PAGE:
I have long advocated the following formula.
Invest in the most inexpensive PC equipment you can get that fits a need.
Invest in the best monitor you can afford [min. 17", 19" if you can swing it, flat screen].
Rotate PC boxes out every two years, monitors every three or four.
For laptops spend no more than $800/unit.
Everyone thinks I'm demented. School procurement policy is to by the best, most bulletproof item they can. They want it to last for years. That's all wrong.
As Kurtzweil points out in The Singularity Is Near, technology [especially PCs] is advancing at exponential rates. Actually faster. By 2009 or 10, the PC in the classroom will be smarter than any teacher in the school, equivalent to a humanoid tutor per student. Why invest long term in PCs that today are no smarter than a mouse?
The answer is to not invest heavily. Invest inexpensively and turn over older units to needy kids, as fund-raisers, or as donations. Every year from now on will mean profoundly improved machine intelligence that must not be confused with today's primitive products.
Also note that this article indicates schools can shop wisely and save big dollar amounts.
Look and learn from this snippet [click the link for the full story];
Timing the Electronics Market for the Best Deal on a New PC
By DAMON DARLIN
Published: May 27, 2006
Some analysts had expected coming into the year that prices would actually go up slightly. Instead, the average price of a notebook computer dropped to $963 in April, an 18.5 percent decrease from a year ago, according to Current Analysis, which is based in Sterling, Va.
When an electronic device breaks through the $1,000 psychological barrier, sales take off. Samir Bhavnani, director for research at Current Analysis, said 37 percent more notebooks have been sold so far this year. About 60 percent of all notebook computers sold last month were priced below $1,000. He credits Dell, saying, "They love getting down in the mud."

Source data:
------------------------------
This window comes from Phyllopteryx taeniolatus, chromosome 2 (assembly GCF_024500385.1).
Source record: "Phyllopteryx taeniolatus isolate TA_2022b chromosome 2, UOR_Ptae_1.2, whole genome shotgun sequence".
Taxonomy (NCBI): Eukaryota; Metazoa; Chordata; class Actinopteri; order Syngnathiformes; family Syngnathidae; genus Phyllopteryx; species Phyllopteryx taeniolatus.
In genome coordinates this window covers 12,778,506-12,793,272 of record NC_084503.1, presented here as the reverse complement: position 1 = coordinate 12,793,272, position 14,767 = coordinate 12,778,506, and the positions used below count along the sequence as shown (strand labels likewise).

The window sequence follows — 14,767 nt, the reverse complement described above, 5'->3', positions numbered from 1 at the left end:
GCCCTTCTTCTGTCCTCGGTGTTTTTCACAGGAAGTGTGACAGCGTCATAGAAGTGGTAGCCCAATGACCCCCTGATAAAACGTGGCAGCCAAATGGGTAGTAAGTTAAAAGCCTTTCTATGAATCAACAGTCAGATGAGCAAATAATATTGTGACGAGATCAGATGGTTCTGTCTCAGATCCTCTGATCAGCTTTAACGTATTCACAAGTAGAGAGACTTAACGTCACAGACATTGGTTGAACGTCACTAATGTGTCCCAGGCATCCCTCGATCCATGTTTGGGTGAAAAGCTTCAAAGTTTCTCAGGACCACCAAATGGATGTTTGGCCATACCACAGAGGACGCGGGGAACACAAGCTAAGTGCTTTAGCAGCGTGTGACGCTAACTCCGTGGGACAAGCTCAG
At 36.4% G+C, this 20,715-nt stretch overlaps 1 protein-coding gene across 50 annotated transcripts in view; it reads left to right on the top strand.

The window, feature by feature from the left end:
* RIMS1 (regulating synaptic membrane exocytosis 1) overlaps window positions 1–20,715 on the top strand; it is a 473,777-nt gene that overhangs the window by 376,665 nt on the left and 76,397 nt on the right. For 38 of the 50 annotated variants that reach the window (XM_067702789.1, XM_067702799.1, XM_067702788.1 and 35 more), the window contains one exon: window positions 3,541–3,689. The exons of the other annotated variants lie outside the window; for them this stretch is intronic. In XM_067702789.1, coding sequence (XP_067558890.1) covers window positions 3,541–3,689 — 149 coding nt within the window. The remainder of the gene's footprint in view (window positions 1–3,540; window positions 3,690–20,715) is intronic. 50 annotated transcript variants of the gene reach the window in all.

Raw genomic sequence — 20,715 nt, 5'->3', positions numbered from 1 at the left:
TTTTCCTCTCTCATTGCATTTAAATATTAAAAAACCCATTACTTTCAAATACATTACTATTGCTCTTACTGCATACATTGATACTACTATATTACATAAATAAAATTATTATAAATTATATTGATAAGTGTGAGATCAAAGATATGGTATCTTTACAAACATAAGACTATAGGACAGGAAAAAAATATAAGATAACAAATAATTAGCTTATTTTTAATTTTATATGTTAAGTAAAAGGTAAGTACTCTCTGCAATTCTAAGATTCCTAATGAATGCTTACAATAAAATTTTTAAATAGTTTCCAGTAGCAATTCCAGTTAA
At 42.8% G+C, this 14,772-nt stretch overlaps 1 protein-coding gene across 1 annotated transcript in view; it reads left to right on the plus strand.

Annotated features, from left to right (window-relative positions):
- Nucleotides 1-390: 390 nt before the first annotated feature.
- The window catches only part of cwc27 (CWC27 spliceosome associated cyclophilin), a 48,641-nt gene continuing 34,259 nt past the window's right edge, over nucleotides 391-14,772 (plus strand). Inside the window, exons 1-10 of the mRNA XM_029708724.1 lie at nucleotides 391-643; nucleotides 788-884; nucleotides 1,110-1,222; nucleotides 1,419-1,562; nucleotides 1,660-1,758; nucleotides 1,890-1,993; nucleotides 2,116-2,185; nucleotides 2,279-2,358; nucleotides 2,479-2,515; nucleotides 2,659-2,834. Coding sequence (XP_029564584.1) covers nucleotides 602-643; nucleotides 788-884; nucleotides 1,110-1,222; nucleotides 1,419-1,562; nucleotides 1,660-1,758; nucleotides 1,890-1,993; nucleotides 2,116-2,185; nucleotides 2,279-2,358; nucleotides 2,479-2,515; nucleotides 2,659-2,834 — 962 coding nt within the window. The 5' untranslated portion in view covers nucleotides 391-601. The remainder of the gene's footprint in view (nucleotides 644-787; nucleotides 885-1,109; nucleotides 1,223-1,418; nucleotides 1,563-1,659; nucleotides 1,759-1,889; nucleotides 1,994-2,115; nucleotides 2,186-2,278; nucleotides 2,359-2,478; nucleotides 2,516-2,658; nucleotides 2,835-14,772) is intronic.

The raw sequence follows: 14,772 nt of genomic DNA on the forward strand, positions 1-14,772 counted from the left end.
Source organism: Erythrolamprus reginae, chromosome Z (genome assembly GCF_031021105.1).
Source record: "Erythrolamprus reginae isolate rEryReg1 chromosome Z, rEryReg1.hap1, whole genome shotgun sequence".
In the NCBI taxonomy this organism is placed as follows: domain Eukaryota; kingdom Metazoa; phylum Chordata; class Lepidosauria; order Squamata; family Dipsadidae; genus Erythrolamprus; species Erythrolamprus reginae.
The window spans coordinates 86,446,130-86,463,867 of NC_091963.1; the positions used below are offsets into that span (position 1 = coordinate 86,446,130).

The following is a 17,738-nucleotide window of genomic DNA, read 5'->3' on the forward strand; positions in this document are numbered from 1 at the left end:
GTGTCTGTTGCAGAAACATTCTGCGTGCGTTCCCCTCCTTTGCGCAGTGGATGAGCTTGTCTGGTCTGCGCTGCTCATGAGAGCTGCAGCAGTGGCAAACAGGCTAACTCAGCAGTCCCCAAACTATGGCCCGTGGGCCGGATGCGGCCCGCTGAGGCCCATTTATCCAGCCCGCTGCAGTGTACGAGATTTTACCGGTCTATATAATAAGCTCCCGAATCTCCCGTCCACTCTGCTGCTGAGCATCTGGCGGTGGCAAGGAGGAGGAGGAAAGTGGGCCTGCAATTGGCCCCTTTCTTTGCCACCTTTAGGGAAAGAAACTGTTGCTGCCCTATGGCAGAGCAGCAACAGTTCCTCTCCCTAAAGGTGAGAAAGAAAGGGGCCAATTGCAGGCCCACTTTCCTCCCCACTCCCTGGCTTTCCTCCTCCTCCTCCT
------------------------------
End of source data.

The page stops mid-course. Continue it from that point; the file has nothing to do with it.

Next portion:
Dell is running a promotion, which it bills as a celebration of its 22nd anniversary, with a $400 discount on PC's, plus a free monitor and free shipping.
Another statistic will tell you just how good consumers have it. While the number of notebooks sold is up 37 percent, revenue growth in the period is up only 15.5 percent, Mr. Bhavnani said. Companies are making less money on each notebook. Desktop computers are literally being given away. Retailers sold 14.8 percent more of them in the first five months of the year, but revenue declined 4 percent, Mr. Bhavnani said. Half of the computers sold for less than $500.
Consider the Hewlett-Packard Compaq Presario desktop offered this week at Office Depot. For $300 you get a PC with 512 megabytes of RAM and a 100-gigabyte hard drive. Office Depot tossed in a 17-inch CRT monitor and a printer.
"The material cost, before the printer, was around $400," estimated Mark Hill, Acer's vice president for sales in the United States. "It's crazy." Not that he's complaining. Acer has gained one point of market share this year by artful pricing.
So how does a consumer play this? As always with electronics, it is worth waiting. Expect even better deals around the Christmas season. But if you need to get one now, you certainly won't suffer. Deals will abound during the back-to-school season, which starts in June just as the school year ends.